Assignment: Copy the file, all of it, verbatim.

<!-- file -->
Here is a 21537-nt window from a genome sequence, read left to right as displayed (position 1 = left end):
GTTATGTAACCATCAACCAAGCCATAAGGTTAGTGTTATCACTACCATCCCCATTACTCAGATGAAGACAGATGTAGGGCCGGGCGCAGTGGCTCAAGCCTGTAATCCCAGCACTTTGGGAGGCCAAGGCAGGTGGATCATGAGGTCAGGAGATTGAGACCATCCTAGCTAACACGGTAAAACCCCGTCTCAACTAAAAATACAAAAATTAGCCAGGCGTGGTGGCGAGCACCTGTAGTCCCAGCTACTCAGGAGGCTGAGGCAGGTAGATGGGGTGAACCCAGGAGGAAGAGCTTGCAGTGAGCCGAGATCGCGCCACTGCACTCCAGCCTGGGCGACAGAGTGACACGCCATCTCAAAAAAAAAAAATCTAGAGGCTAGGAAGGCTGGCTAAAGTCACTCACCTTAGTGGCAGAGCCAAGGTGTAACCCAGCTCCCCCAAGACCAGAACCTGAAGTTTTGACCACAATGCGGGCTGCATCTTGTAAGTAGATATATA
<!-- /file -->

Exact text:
Here is a 21537-nt window from a genome sequence, read left to right as displayed (position 1 = left end):
GTTATGTAACCATCAACCAAGCCATAAGGTTAGTGTTATCACTACCATCCCCATTACTCAGATGAAGACAGATGTAGGGCCGGGCGCAGTGGCTCAAGCCTGTAATCCCAGCACTTTGGGAGGCCAAGGCAGGTGGATCATGAGGTCAGGAGATTGAGACCATCCTAGCTAACACGGTAAAACCCCGTCTCAACTAAAAATACAAAAATTAGCCAGGCGTGGTGGCGAGCACCTGTAGTCCCAGCTACTCAGGAGGCTGAGGCAGGTAGATGGGGTGAACCCAGGAGGAAGAGCTTGCAGTGAGCCGAGATCGCGCCACTGCACTCCAGCCTGGGCGACAGAGTGACACGCCATCTCAAAAAAAAAAAATCTAGAGGCTAGGAAGGCTGGCTAAAGTCACTCACCTTAGTGGCAGAGCCAAGGTGTAACCCAGCTCCCCCAAGACCAGAACCTGAAGTTTTGACCACAATGCGGGCTGCATCTTGTAAGTAGATATATA